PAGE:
you're currently reading the news digest published from 01 Apr 2019 to 08 Apr 2019



Neutral beam | The system that makes the Tokamak feel small

ITER is a big machine—by far the largest fusion device ever built. But there is a system just a few metres away that makes it look like a mere appendage to something much larger. The neutral beam system, with its three, possibly four, massive injectors is the real beast at the heart of the ITER installation.   Construction work underway in the Tokamak Building already gives a sense of how big the equipment for the neutral beam system will be. Giant circular cut-outs in the rebar at level 3 (L3) of the building—more than 3 metres in diameter each—will provide the passageway for high-voltage 'bushings,' which allow electrical power, cooling, and other services such as diagnostics to reach the neutral beam injectors hosted below.   Just below the bushings, a vast, cavernous space has been reserved for the neutral beam cell where the beam injectors will be located. The largest devices (the heating neutral beam injectors) are sized like steam locomotives—25 metres long, 5 metres high and 5 metres wide—with a chimney-like bushing reaching up 9 metres to connect to the openings on the third floor. The injectors will be connected to the Tokamak at L1 level—exactly across from the Tokamak's mid-plane and the equatorial port openings.   A neutral beam injector is essentially a particle accelerator. Its function is to deliver high-energy particles to the heart of the plasma. ITER is planning two one-million-volt (MV), 40A heating neutral beam injectors (and is making a space reservation for a possible third) as well as a smaller neutral beam line (100 kV, 60A) for diagnostic purpose.   The heating neutral beam injectors will each contribute 16.5 MW of heating power to the plasma; the diagnostics neutral beam will provide information on the helium ash density produced by the D-T fusion reactions in the fusion plasma.   At the entry end of the heating neutral beam, a beam source generates the electrically charged deuterium ions that are accelerated through a succession of five grids (each separated by a 200 kV electrical potential) to the required energy of 1 MV at the exit end of the beam source, a 'neutralizer' rips them of their electrical charges to become 'neutrals,' allowing them to penetrate the Tokamak's magnetic cage and, by way of multiple collisions with the particles inside the plasma, raise plasma temperature to the point where fusion reactions can occur. The heating neutral beams are designed to be able to operate during the entire plasma duration, up to 3,600 seconds.   Neutral beams are routinely used in tokamak devices as the workhorses of auxiliary heating. In ITER however they will be considerably larger and more powerful than in any previous fusion device.   Generating a 1 MV beam that will deliver 16.5 MW to the plasma requires a unique power infrastructure. Located just outside the Tokamak Complex, two large buildings will host the transformers, the AC/DC converters and the vast high-voltage hall that will feed power to the neutral beam system by way of transmission lines entering the Tokamak Building through the 'north wall' at the L3 level.   There is only one example of a high-voltage installation more powerful than ITER's. In China, where high-voltage DC current is used to deliver electrical power to populations far away from the productions sites, a 1.2 MV system was recently established to push power from Xinjiang, in the northeast corner of the country, to the megacities in the east—1.2 MV in China for a 3,000-kilometre distance; 1 MV in ITER for slightly more than one hundred metres ...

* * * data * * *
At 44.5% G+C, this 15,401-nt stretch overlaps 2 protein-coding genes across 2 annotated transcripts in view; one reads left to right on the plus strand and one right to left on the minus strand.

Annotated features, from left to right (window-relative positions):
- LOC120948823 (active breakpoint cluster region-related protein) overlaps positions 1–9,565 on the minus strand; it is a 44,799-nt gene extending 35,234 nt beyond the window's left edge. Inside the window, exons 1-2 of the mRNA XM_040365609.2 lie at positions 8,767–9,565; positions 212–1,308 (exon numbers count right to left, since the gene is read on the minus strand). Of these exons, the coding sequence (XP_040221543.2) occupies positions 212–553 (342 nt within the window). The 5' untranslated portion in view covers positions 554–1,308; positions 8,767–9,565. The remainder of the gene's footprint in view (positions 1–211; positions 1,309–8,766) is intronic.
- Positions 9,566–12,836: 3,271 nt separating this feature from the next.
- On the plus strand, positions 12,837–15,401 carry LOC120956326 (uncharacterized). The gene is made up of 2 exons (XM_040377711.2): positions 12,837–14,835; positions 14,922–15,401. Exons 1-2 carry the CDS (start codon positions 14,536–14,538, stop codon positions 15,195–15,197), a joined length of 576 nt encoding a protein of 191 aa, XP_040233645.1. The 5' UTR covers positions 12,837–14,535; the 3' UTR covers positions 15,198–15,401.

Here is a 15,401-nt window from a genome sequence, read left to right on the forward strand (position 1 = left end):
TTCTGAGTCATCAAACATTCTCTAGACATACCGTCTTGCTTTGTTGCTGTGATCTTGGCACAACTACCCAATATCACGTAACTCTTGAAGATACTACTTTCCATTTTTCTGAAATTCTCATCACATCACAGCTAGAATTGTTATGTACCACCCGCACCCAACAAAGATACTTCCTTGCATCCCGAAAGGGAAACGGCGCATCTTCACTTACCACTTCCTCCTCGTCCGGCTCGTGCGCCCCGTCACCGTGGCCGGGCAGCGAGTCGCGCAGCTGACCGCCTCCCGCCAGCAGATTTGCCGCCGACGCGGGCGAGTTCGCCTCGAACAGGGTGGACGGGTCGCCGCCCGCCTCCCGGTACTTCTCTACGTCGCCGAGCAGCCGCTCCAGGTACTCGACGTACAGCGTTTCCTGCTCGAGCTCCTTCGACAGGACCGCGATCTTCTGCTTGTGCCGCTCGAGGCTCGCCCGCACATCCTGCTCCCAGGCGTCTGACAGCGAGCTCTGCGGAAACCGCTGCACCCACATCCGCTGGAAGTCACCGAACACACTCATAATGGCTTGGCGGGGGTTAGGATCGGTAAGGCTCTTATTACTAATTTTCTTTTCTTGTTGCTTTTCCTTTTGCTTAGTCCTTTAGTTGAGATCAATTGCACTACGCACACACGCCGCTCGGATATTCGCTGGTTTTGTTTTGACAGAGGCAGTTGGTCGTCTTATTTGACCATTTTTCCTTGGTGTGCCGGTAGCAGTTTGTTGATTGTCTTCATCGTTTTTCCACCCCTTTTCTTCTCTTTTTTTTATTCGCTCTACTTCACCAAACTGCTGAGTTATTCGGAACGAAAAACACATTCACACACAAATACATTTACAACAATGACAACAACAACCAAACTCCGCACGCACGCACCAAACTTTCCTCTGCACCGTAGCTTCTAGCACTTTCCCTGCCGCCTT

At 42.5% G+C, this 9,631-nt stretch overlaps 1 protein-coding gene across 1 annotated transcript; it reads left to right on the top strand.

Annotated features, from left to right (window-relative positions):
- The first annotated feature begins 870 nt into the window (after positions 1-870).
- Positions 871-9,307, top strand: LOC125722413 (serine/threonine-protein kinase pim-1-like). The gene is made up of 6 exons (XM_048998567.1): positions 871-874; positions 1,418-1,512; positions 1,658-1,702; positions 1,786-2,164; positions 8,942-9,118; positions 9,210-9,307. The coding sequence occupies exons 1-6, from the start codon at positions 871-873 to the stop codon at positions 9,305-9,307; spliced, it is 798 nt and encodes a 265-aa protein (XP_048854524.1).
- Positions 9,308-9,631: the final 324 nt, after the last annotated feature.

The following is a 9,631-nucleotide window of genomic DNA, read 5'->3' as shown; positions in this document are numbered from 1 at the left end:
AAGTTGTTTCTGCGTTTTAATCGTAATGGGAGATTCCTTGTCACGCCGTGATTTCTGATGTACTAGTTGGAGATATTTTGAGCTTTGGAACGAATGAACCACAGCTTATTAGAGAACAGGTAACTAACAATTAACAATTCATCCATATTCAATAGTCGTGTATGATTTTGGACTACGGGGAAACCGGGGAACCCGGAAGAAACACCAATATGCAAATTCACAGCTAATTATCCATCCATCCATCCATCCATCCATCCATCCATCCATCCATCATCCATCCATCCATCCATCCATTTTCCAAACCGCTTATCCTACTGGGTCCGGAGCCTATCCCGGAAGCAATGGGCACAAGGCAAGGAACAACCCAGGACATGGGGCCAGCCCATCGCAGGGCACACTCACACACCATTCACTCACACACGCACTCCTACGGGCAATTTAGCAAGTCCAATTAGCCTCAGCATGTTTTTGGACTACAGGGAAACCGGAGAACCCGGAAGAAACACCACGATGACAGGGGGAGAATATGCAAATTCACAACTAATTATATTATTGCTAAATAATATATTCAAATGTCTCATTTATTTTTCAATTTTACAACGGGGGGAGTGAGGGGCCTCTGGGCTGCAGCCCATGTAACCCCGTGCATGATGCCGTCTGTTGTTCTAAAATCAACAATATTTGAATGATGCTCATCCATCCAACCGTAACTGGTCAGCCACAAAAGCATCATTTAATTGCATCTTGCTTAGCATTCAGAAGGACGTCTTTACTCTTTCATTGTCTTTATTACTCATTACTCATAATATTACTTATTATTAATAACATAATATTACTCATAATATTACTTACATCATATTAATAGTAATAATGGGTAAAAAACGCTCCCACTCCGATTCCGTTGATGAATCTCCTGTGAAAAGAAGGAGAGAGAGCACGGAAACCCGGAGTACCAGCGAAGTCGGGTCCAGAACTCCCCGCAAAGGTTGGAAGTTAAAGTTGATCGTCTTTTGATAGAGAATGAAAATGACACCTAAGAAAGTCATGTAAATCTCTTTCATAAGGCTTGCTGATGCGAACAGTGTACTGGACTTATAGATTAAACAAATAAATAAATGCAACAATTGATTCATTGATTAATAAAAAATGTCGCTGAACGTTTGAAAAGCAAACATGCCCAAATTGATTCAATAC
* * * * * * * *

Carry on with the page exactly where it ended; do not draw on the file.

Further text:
Image of the week | Sandblasting

Whether at home or in a nuclear installation, a painting job begins with surface preparation. In the ITER Tokamak Pit, close to 3,000 square metres of wall need to be sandblasted prior to being coated with thick, smooth, decontaminable 'nuclear paint.' Working in two shifts from five suspended platforms, workers have used more than 30 tonnes of abrasive sand to create a rough surface that optimizes paint adherence. The operation, which began in mid-March, should be finalized this week. Painting will begin in earnest shortly, as soon as hot air blowers have brought the vast volume of the Pit (25,000 cubic metres) to the required temperature of ~20 °C.

Component transport | Way now open for Japan's "super HEL"

The largest machine components and plant systems delivered to ITER by the seven Members fit into two main logistics categories¹—Conventional Exceptional Loads (CEL), delivered along regular roads, and Highly Exceptional Loads (HEL), which must travel along the dedicated ITER Itinerary. Within this last category one sub-group stands out—the 'super HEL,' comprising 30 of the largest, heaviest and most awesome ITER components. Anything heavier than 60 tonnes—or with dimensions exceeding 5 metres in height and/or width—is considered an HEL and must travel the route that was specially adapted for ITER components. Out of an estimated 300 HEL planned, 70 have already reached ITER. The most impressive loads, however, are yet to come. Toroidal field coil #12, scheduled to dock at the Marseille-Fos harbour late this year, will be among the first 'super HEL' to be delivered to ITER.² The D-shaped magnet, 18.5 metres in height and weighing more than 500 tonnes, is nearing completion under the supervision of the Japanese Domestic Agency QST at Mitsubishi Heavy Industry's Futami facility. Transporting such a massive and valuable component halfway around the world requires not only a lot of technical preparation, but also a precise regulatory framework. On 7 March, ITER global logistics provider DAHER, its local partner Hitachi Transportation System, and QST signed the implementation agreement that opens the way to the delivery of all the super-HEL components procured by the Japanese Domestic Agency. 'The transport and delivery of this first toroidal field coil opens a new chapter in our collaboration with ITER,' says François Genevey, the ITER Transport Project Director at DAHER. Like all the other super-HEL components expected to be delivered—the other 18 toroidal field coils³, the 2 poloidal field coils manufactured off site, and 9 vacuum vessel sectors—toroidal field coil #12 will travel in a highly sophisticated transport frame that is currently under design at Mitsubishi Heavy Industry and Toshiba. The structure will be equipped with protective elements (dense polymer pads, acceleration absorbers) to mitigate the effect of movement or acceleration and to diffuse the stresses that will inevitably occur during the long sea voyage and transshipment operations. ¹ About 10,000 components fall into the category of 'Conventional Loads,' 3,000 are 'Conventional Exceptional Loads' and 300 are 'Highly Exceptional Loads.' ² Poloidal field coil #6, manufactured in China under a European contract, and toroidal field coil #9 procured by Europe are the other 'super HEL' scheduled for delivery before the end of the year. ³ 18 toroidal field coils are needed for the machine, plus one spare.